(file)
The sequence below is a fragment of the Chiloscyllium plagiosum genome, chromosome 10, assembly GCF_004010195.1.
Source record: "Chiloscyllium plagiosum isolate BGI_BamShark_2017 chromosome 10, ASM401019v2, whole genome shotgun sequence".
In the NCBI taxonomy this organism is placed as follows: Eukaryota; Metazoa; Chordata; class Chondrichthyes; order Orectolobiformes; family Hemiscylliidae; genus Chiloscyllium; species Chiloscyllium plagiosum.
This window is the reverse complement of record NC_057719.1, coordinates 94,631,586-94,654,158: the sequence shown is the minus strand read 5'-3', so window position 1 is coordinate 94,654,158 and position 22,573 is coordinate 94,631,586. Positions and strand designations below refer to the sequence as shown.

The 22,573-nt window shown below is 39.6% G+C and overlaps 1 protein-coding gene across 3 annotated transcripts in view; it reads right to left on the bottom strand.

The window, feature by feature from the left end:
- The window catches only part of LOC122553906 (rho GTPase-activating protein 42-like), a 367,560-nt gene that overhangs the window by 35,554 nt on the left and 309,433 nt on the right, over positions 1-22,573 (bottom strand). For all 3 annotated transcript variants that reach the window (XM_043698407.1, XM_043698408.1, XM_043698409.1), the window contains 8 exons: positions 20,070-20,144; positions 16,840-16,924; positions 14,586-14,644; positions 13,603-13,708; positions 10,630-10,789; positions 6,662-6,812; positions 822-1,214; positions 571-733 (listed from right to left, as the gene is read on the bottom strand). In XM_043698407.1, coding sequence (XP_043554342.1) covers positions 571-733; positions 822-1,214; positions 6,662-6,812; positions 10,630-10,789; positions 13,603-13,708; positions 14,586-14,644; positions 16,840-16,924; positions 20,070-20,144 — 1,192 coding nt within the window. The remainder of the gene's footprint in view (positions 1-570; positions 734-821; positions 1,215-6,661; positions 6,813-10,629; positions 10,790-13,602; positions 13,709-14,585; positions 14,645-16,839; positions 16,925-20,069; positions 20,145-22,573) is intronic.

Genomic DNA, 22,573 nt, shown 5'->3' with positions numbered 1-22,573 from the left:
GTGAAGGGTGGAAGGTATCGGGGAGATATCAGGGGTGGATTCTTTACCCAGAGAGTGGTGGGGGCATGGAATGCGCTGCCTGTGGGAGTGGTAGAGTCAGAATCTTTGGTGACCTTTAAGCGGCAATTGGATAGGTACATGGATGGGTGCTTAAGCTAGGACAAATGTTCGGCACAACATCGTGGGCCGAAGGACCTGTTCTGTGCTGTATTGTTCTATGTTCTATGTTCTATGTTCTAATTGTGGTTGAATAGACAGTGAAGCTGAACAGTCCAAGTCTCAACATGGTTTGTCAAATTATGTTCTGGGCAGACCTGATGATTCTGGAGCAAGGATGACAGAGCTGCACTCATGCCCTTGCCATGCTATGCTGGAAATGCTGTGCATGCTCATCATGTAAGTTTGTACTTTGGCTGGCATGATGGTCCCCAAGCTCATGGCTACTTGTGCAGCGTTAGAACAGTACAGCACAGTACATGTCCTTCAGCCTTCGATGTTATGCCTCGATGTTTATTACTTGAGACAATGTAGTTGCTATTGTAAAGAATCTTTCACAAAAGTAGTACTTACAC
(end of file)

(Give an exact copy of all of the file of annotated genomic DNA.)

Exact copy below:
The sequence below is a fragment of the Chiloscyllium plagiosum genome, chromosome 10, assembly GCF_004010195.1.
Source record: "Chiloscyllium plagiosum isolate BGI_BamShark_2017 chromosome 10, ASM401019v2, whole genome shotgun sequence".
In the NCBI taxonomy this organism is placed as follows: Eukaryota; Metazoa; Chordata; class Chondrichthyes; order Orectolobiformes; family Hemiscylliidae; genus Chiloscyllium; species Chiloscyllium plagiosum.
This window is the reverse complement of record NC_057719.1, coordinates 94,631,586-94,654,158: the sequence shown is the minus strand read 5'-3', so window position 1 is coordinate 94,654,158 and position 22,573 is coordinate 94,631,586. Positions and strand designations below refer to the sequence as shown.

The 22,573-nt window shown below is 39.6% G+C and overlaps 1 protein-coding gene across 3 annotated transcripts in view; it reads right to left on the bottom strand.

The window, feature by feature from the left end:
- The window catches only part of LOC122553906 (rho GTPase-activating protein 42-like), a 367,560-nt gene that overhangs the window by 35,554 nt on the left and 309,433 nt on the right, over positions 1-22,573 (bottom strand). For all 3 annotated transcript variants that reach the window (XM_043698407.1, XM_043698408.1, XM_043698409.1), the window contains 8 exons: positions 20,070-20,144; positions 16,840-16,924; positions 14,586-14,644; positions 13,603-13,708; positions 10,630-10,789; positions 6,662-6,812; positions 822-1,214; positions 571-733 (listed from right to left, as the gene is read on the bottom strand). In XM_043698407.1, coding sequence (XP_043554342.1) covers positions 571-733; positions 822-1,214; positions 6,662-6,812; positions 10,630-10,789; positions 13,603-13,708; positions 14,586-14,644; positions 16,840-16,924; positions 20,070-20,144 — 1,192 coding nt within the window. The remainder of the gene's footprint in view (positions 1-570; positions 734-821; positions 1,215-6,661; positions 6,813-10,629; positions 10,790-13,602; positions 13,709-14,585; positions 14,645-16,839; positions 16,925-20,069; positions 20,145-22,573) is intronic.

Genomic DNA, 22,573 nt, shown 5'->3' with positions numbered 1-22,573 from the left:
GTGAAGGGTGGAAGGTATCGGGGAGATATCAGGGGTGGATTCTTTACCCAGAGAGTGGTGGGGGCATGGAATGCGCTGCCTGTGGGAGTGGTAGAGTCAGAATCTTTGGTGACCTTTAAGCGGCAATTGGATAGGTACATGGATGGGTGCTTAAGCTAGGACAAATGTTCGGCACAACATCGTGGGCCGAAGGACCTGTTCTGTGCTGTATTGTTCTATGTTCTATGTTCTATGTTCTAATTGTGGTTGAATAGACAGTGAAGCTGAACAGTCCAAGTCTCAACATGGTTTGTCAAATTATGTTCTGGGCAGACCTGATGATTCTGGAGCAAGGATGACAGAGCTGCACTCATGCCCTTGCCATGCTATGCTGGAAATGCTGTGCATGCTCATCATGTAAGTTTGTACTTTGGCTGGCATGATGGTCCCCAAGCTCATGGCTACTTGTGCAGCGTTAGAACAGTACAGCACAGTACATGTCCTTCAGCCTTCGATGTTATGCCTCGATGTTTATTACTTGAGACAATGTAGTTGCTATTGTAAAGAATCTTTCACAAAAGTAGTACTTACAC